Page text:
First Steps in Buying a Franchise

Before you sign on the dotted line for your new franchise business opportunity, there are quite a few steps you need to conquer first. From selecting the right fit for you to showing up on Discovery Day, and everything in between, there are several first steps in buying a franchise.

  1. Find the right franchise fit for you. Entrepreneur Magazine says you should “ask yourself what you really want to achieve by owning a business. Things like, what hours you want to work, what kinds of things are you good at and like to do, how much money can you afford to invest and what returns will you need to produce from the business?” Additionally, you should be giving thought to where you want to live and operate your business, as well as to what your exit plans are. “Once you understand what’s important to you, you’ll be able to evaluate any franchise opportunity and know if it’s a good match.” Entrepreneur suggests taking a master list of franchise opportunities, like the Franchise 500, and reviewing it – focusing on industry groups instead of individual companies. Slowly go through the list and cross off any industry segments that don’t meet your desired criteria.
  2. Submit a request for consideration. Choose two to three industry segments to get started – like fast food franchises, cleaning franchises, and healthcare franchises. Within each of these categories, you can then choose a couple of companies that you’d like to get to know more about, and can request information from. If you aren’t seeing anything you like, go back to your segments list again and choose more. These companies will match you with someone from their organization, and you should be getting information from them via email or phone within about a week.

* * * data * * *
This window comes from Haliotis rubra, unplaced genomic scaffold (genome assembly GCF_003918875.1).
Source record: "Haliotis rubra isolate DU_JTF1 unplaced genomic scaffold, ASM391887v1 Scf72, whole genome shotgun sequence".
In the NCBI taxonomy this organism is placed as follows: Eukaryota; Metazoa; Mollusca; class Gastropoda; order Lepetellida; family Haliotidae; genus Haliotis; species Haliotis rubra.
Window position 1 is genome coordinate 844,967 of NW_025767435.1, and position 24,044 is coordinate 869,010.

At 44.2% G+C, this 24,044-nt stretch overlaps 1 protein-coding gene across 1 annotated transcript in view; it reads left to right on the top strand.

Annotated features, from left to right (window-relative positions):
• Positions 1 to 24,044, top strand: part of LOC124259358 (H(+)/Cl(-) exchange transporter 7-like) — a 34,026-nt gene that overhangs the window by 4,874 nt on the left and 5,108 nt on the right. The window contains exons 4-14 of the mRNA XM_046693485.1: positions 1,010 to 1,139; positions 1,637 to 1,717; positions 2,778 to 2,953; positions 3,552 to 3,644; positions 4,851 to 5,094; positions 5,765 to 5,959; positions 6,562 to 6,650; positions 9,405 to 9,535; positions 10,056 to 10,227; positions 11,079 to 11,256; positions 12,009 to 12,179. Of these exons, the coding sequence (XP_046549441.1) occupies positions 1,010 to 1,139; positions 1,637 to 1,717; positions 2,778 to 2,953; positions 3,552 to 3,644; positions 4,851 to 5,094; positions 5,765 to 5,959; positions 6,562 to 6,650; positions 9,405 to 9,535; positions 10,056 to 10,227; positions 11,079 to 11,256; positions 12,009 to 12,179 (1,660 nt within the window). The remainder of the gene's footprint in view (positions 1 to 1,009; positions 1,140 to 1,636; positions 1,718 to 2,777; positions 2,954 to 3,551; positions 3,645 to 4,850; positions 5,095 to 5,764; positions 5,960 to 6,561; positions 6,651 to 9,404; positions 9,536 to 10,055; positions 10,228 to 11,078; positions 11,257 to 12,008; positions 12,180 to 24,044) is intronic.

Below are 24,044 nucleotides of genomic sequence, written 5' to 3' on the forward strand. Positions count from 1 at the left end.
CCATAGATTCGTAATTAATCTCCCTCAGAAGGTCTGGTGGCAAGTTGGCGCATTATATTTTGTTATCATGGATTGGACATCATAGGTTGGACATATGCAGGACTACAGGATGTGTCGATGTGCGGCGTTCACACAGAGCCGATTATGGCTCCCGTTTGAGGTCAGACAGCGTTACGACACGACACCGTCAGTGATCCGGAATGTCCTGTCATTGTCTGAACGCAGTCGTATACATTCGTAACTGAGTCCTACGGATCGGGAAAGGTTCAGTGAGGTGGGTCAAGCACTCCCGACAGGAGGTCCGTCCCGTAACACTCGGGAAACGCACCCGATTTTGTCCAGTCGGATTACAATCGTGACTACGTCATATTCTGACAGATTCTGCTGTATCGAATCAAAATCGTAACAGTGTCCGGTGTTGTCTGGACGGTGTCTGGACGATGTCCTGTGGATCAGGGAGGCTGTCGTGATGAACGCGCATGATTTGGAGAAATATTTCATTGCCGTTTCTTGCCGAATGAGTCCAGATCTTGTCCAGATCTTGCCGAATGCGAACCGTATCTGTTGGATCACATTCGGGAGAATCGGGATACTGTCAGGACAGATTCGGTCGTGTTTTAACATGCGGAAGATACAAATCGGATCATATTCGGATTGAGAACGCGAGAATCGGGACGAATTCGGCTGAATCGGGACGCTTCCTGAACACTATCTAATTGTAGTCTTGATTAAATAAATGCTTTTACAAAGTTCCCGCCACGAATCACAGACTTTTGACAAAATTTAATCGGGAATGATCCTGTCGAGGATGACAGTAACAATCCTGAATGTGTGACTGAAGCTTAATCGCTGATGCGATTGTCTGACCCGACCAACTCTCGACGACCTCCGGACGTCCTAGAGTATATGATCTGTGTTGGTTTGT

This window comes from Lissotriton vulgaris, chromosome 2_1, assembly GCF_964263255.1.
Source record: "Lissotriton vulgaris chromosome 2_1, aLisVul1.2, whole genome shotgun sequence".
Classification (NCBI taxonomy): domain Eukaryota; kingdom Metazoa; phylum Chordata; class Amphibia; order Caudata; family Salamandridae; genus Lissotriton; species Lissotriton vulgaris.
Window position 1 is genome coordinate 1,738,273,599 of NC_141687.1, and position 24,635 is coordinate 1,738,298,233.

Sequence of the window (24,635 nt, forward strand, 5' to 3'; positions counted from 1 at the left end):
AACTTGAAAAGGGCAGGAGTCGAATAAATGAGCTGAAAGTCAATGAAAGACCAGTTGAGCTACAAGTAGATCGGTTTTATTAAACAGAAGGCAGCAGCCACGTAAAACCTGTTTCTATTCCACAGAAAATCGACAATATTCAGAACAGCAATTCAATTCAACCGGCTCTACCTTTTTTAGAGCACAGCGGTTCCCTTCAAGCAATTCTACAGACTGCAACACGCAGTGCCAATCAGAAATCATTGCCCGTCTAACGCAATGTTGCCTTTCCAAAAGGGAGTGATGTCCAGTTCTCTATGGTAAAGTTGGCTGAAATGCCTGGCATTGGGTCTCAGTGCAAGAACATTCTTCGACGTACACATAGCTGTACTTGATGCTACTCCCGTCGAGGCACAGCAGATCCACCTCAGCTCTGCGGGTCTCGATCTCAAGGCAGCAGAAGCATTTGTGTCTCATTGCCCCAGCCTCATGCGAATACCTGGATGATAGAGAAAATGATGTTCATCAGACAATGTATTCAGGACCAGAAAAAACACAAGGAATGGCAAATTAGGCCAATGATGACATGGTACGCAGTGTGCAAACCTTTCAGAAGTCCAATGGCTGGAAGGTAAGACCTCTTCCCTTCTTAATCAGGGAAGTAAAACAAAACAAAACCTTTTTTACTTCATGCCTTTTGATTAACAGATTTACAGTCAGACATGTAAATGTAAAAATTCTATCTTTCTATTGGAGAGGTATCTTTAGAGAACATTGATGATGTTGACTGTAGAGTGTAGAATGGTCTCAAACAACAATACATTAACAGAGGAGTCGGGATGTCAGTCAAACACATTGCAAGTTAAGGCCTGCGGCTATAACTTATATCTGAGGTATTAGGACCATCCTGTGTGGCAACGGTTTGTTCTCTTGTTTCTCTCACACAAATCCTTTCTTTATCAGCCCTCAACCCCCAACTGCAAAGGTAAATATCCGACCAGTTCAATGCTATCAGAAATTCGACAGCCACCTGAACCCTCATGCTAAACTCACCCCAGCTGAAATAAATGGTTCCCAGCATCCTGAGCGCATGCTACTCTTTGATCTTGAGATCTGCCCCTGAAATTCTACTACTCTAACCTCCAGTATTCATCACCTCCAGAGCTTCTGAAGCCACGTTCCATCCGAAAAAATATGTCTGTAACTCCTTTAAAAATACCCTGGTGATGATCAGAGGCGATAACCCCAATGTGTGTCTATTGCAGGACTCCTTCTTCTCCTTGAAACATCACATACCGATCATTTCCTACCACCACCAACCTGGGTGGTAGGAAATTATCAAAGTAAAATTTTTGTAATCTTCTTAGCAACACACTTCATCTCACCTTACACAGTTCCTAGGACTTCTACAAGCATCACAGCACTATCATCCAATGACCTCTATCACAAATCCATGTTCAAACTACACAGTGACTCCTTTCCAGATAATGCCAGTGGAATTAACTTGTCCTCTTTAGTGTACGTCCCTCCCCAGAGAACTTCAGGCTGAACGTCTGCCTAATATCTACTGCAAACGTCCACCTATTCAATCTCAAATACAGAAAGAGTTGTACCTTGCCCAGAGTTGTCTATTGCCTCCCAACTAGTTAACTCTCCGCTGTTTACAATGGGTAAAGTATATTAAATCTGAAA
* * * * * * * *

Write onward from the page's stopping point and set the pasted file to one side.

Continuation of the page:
3. Take a look at the Franchise Disclosure Document (FDD). This is when you explore the industry, company, and business model in more detail. The FDD is a legal document required by the Federal Trade Commission (FTC) that is designed to help you understand the business model, fees, and commitments. FDDs can be lengthy – some more than 200 pages – but don’t be intimidated. Start out with the sections of the FDD that interest you, like the fees, advertising, and restrictions; and then move on to the more nitty-gritty.
  4. Secure financing. There are very few people interested in investing in a franchise who have enough on-hand capital to cover the upfront and ongoing costs outright. There are several options for financing, including commercial loans, SBA loans, and Patriot Express loans. The Wall Street Journal says it might be a good idea to take a look at commercial loans first, as commercial banks fund many franchise business opportunities.
  5. Review the FDD. This is when you and your franchise representative will have an in-depth conversation about the FDD. You can discuss what your territory will be, and ask questions section-by-section during the FDD review process.
  6. Do Your Due Diligence. In your first steps in buying a franchise, make sure you have the opportunity to talk to someone at the corporate office of each franchise that you’re considering, as well as fellow franchisees. At this stage, you are evaluating how this franchise concept fits your needs.
  7. Celebrate at Discovery Day! If everything goes well, showing up to Discovery Day is the final step in being awarded the franchise – it’s the day you sign the Franchise Agreement and officially open for business.

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